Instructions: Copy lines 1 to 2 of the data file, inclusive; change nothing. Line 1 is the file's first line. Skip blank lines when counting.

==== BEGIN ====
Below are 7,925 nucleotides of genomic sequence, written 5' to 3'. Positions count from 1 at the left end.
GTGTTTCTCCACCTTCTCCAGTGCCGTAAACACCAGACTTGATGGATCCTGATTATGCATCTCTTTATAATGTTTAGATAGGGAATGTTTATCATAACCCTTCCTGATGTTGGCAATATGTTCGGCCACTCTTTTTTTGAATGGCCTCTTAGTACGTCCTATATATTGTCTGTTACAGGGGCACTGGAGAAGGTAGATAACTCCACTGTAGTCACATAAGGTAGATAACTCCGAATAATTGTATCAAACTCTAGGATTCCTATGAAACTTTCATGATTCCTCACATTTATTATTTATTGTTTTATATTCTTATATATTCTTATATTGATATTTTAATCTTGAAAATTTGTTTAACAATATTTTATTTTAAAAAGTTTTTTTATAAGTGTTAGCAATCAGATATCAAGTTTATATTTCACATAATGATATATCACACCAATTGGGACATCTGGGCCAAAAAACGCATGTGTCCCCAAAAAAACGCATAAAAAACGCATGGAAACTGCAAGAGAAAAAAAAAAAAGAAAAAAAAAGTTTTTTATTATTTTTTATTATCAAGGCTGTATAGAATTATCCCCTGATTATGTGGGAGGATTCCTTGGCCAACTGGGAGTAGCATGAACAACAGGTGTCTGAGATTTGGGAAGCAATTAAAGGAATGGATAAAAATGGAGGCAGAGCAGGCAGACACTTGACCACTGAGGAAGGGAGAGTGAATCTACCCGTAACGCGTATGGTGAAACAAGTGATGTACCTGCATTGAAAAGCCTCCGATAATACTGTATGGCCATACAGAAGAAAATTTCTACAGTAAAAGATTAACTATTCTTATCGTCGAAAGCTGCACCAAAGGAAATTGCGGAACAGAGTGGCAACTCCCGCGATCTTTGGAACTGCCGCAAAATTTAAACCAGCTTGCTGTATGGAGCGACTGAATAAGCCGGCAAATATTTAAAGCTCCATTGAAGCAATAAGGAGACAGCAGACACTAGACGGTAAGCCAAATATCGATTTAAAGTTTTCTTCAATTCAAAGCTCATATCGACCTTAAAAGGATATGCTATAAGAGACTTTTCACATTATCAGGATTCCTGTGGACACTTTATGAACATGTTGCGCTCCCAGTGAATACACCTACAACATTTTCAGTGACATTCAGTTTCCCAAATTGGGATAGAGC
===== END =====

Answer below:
Below are 7,925 nucleotides of genomic sequence, written 5' to 3'. Positions count from 1 at the left end.
GTGTTTCTCCACCTTCTCCAGTGCCGTAAACACCAGACTTGATGGATCCTGATTATGCATCTCTTTATAATGTTTAGATAGGGAATGTTTATCATAACCCTTCCTGATGTTGGCAATATGTTCGGCCACTCTTTTTTTGAATGGCCTCTTAGTACGTCCTATATATTGTCTGTTACAGGGGCACTGGAGAAGGTAGATAACTCCACTGTAGTCACATAAGGTAGATAACTCCGAATAATTGTATCAAACTCTAGGATTCCTATGAAACTTTCATGATTCCTCACATTTATTATTTATTGTTTTATATTCTTATATATTCTTATATTGATATTTTAATCTTGAAAATTTGTTTAACAATATTTTATTTTAAAAAGTTTTTTTATAAGTGTTAGCAATCAGATATCAAGTTTATATTTCACATAATGATATATCACACCAATTGGGACATCTGGGCCAAAAAACGCATGTGTCCCCAAAAAAACGCATAAAAAACGCATGGAAACTGCAAGAGAAAAAAAAAAAAGAAAAAAAAAGTTTTTTATTATTTTTTATTATCAAGGCTGTATAGAATTATCCCCTGATTATGTGGGAGGATTCCTTGGCCAACTGGGAGTAGCATGAACAACAGGTGTCTGAGATTTGGGAAGCAATTAAAGGAATGGATAAAAATGGAGGCAGAGCAGGCAGACACTTGACCACTGAGGAAGGGAGAGTGAATCTACCCGTAACGCGTATGGTGAAACAAGTGATGTACCTGCATTGAAAAGCCTCCGATAATACTGTATGGCCATACAGAAGAAAATTTCTACAGTAAAAGATTAACTATTCTTATCGTCGAAAGCTGCACCAAAGGAAATTGCGGAACAGAGTGGCAACTCCCGCGATCTTTGGAACTGCCGCAAAATTTAAACCAGCTTGCTGTATGGAGCGACTGAATAAGCCGGCAAATATTTAAAGCTCCATTGAAGCAATAAGGAGACAGCAGACACTAGACGGTAAGCCAAATATCGATTTAAAGTTTTCTTCAATTCAAAGCTCATATCGACCTTAAAAGGATATGCTATAAGAGACTTTTCACATTATCAGGATTCCTGTGGACACTTTATGAACATGTTGCGCTCCCAGTGAATACACCTACAACATTTTCAGTGACATTCAGTTTCCCAAATTGGGATAGAGC